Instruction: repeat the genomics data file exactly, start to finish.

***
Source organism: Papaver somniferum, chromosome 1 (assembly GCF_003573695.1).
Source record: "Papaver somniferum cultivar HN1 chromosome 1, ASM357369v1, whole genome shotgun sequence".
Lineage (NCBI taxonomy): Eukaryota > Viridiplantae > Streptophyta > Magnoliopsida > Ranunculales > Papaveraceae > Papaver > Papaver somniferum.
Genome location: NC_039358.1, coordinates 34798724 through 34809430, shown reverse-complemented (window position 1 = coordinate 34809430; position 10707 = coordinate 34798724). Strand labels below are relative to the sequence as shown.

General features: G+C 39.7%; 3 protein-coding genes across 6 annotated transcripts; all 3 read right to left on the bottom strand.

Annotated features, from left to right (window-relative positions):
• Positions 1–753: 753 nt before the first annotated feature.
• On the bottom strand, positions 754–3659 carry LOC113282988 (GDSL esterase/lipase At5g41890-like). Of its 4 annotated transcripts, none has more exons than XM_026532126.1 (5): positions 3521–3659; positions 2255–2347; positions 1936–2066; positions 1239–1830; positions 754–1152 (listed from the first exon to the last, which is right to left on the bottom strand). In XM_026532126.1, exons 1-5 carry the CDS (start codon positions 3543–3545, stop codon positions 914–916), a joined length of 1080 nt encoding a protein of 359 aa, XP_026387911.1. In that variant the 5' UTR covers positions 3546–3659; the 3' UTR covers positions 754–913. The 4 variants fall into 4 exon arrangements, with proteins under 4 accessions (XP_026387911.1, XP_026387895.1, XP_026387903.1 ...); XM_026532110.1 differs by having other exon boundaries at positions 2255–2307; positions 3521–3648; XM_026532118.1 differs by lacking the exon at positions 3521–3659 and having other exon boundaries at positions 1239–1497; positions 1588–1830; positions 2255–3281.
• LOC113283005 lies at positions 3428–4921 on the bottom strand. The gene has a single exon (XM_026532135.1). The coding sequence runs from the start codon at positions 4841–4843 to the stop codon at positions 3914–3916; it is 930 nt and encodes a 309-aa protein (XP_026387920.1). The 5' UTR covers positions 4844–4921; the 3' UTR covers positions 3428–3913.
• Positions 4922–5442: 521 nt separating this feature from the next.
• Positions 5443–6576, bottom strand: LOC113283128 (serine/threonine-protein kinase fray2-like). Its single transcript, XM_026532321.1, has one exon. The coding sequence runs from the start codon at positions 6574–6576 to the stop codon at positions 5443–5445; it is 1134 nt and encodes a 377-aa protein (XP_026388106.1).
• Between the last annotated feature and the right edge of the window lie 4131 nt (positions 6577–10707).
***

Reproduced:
Source organism: Papaver somniferum, chromosome 1 (assembly GCF_003573695.1).
Source record: "Papaver somniferum cultivar HN1 chromosome 1, ASM357369v1, whole genome shotgun sequence".
Lineage (NCBI taxonomy): Eukaryota > Viridiplantae > Streptophyta > Magnoliopsida > Ranunculales > Papaveraceae > Papaver > Papaver somniferum.
Genome location: NC_039358.1, coordinates 34798724 through 34809430, shown reverse-complemented (window position 1 = coordinate 34809430; position 10707 = coordinate 34798724). Strand labels below are relative to the sequence as shown.

General features: G+C 39.7%; 3 protein-coding genes across 6 annotated transcripts; all 3 read right to left on the bottom strand.

Annotated features, from left to right (window-relative positions):
• Positions 1–753: 753 nt before the first annotated feature.
• On the bottom strand, positions 754–3659 carry LOC113282988 (GDSL esterase/lipase At5g41890-like). Of its 4 annotated transcripts, none has more exons than XM_026532126.1 (5): positions 3521–3659; positions 2255–2347; positions 1936–2066; positions 1239–1830; positions 754–1152 (listed from the first exon to the last, which is right to left on the bottom strand). In XM_026532126.1, exons 1-5 carry the CDS (start codon positions 3543–3545, stop codon positions 914–916), a joined length of 1080 nt encoding a protein of 359 aa, XP_026387911.1. In that variant the 5' UTR covers positions 3546–3659; the 3' UTR covers positions 754–913. The 4 variants fall into 4 exon arrangements, with proteins under 4 accessions (XP_026387911.1, XP_026387895.1, XP_026387903.1 ...); XM_026532110.1 differs by having other exon boundaries at positions 2255–2307; positions 3521–3648; XM_026532118.1 differs by lacking the exon at positions 3521–3659 and having other exon boundaries at positions 1239–1497; positions 1588–1830; positions 2255–3281.
• LOC113283005 lies at positions 3428–4921 on the bottom strand. The gene has a single exon (XM_026532135.1). The coding sequence runs from the start codon at positions 4841–4843 to the stop codon at positions 3914–3916; it is 930 nt and encodes a 309-aa protein (XP_026387920.1). The 5' UTR covers positions 4844–4921; the 3' UTR covers positions 3428–3913.
• Positions 4922–5442: 521 nt separating this feature from the next.
• Positions 5443–6576, bottom strand: LOC113283128 (serine/threonine-protein kinase fray2-like). Its single transcript, XM_026532321.1, has one exon. The coding sequence runs from the start codon at positions 6574–6576 to the stop codon at positions 5443–5445; it is 1134 nt and encodes a 377-aa protein (XP_026388106.1).
• Between the last annotated feature and the right edge of the window lie 4131 nt (positions 6577–10707).